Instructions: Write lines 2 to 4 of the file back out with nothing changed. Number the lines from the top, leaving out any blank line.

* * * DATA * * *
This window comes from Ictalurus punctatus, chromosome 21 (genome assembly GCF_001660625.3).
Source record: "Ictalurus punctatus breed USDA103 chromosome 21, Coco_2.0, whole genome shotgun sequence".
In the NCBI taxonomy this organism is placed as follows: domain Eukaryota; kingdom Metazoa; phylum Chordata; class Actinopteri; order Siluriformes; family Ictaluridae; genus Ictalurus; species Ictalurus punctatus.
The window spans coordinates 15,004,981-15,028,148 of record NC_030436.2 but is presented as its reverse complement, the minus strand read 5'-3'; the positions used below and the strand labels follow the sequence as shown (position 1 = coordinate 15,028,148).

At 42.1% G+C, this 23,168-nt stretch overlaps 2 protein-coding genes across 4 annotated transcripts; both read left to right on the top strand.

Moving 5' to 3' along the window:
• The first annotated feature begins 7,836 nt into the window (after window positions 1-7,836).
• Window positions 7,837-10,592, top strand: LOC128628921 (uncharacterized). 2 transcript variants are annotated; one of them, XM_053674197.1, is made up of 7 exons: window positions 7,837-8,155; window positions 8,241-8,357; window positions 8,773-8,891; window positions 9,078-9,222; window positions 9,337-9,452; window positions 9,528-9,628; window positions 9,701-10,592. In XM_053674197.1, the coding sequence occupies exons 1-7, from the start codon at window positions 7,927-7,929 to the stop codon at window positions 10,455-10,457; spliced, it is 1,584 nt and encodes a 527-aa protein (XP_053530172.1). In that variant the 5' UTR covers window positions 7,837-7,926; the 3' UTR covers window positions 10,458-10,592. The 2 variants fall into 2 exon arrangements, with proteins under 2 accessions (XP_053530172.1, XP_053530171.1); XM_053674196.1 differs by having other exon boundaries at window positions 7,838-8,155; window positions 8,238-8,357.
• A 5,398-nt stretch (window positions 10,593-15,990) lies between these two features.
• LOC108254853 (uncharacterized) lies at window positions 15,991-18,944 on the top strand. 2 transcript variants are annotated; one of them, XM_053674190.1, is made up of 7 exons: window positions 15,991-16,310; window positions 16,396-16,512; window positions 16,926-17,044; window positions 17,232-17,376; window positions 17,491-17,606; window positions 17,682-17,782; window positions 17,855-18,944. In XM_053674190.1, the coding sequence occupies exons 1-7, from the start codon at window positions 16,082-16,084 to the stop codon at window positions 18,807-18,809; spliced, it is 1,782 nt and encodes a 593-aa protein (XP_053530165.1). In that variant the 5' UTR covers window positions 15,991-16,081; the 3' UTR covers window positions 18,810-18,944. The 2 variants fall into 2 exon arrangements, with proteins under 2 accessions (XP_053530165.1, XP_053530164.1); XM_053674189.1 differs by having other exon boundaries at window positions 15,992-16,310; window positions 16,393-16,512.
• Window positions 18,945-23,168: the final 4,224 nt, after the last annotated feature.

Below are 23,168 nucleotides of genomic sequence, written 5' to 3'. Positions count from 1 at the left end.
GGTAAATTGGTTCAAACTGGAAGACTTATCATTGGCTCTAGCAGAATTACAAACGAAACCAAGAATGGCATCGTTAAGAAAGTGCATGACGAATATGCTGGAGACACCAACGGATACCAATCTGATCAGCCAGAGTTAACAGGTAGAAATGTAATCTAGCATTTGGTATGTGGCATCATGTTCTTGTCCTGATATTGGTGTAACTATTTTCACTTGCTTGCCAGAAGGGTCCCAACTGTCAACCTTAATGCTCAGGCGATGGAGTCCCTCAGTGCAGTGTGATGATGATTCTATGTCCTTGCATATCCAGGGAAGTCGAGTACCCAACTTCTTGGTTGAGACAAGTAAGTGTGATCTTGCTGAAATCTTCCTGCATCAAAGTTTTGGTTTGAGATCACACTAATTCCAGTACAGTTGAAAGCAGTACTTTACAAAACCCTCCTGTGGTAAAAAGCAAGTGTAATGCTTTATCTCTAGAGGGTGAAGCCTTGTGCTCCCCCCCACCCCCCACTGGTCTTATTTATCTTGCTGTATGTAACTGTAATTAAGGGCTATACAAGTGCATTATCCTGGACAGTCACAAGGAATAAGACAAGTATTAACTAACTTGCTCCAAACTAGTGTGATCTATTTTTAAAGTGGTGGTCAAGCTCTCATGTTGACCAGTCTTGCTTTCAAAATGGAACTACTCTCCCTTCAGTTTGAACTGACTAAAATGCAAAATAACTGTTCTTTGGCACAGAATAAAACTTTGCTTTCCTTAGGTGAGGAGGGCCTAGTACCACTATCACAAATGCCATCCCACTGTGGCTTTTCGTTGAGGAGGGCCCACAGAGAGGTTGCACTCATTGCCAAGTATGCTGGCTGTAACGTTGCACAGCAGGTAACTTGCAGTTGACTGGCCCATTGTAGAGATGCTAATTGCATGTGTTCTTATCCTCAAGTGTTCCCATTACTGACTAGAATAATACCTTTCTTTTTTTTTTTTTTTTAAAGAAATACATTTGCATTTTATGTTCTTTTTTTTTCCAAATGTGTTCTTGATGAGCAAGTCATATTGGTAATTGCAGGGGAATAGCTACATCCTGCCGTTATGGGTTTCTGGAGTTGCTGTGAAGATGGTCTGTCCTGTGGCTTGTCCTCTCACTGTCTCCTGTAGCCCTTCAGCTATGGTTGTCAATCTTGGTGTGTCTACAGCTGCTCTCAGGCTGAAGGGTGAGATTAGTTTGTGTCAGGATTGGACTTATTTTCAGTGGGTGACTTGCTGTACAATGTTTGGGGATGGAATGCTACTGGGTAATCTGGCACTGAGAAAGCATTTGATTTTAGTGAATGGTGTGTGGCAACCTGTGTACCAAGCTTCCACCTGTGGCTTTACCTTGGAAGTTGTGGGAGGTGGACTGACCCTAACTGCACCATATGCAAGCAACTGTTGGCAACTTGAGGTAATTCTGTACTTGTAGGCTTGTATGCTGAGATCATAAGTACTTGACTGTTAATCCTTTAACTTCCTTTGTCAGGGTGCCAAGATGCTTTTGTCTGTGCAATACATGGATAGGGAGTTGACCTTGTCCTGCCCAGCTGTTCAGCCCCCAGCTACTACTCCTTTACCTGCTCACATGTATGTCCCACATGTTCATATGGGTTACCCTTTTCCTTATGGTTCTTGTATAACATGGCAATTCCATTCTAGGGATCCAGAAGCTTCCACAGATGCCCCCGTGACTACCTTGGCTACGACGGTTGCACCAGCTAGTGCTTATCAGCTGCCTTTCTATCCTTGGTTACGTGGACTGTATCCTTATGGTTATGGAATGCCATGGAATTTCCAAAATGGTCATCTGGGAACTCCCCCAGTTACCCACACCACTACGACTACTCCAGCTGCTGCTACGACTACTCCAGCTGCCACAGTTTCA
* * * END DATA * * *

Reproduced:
Source record: "Ictalurus punctatus breed USDA103 chromosome 21, Coco_2.0, whole genome shotgun sequence".
In the NCBI taxonomy this organism is placed as follows: domain Eukaryota; kingdom Metazoa; phylum Chordata; class Actinopteri; order Siluriformes; family Ictaluridae; genus Ictalurus; species Ictalurus punctatus.
The window spans coordinates 15,004,981-15,028,148 of record NC_030436.2 but is presented as its reverse complement, the minus strand read 5'-3'; the positions used below and the strand labels follow the sequence as shown (position 1 = coordinate 15,028,148).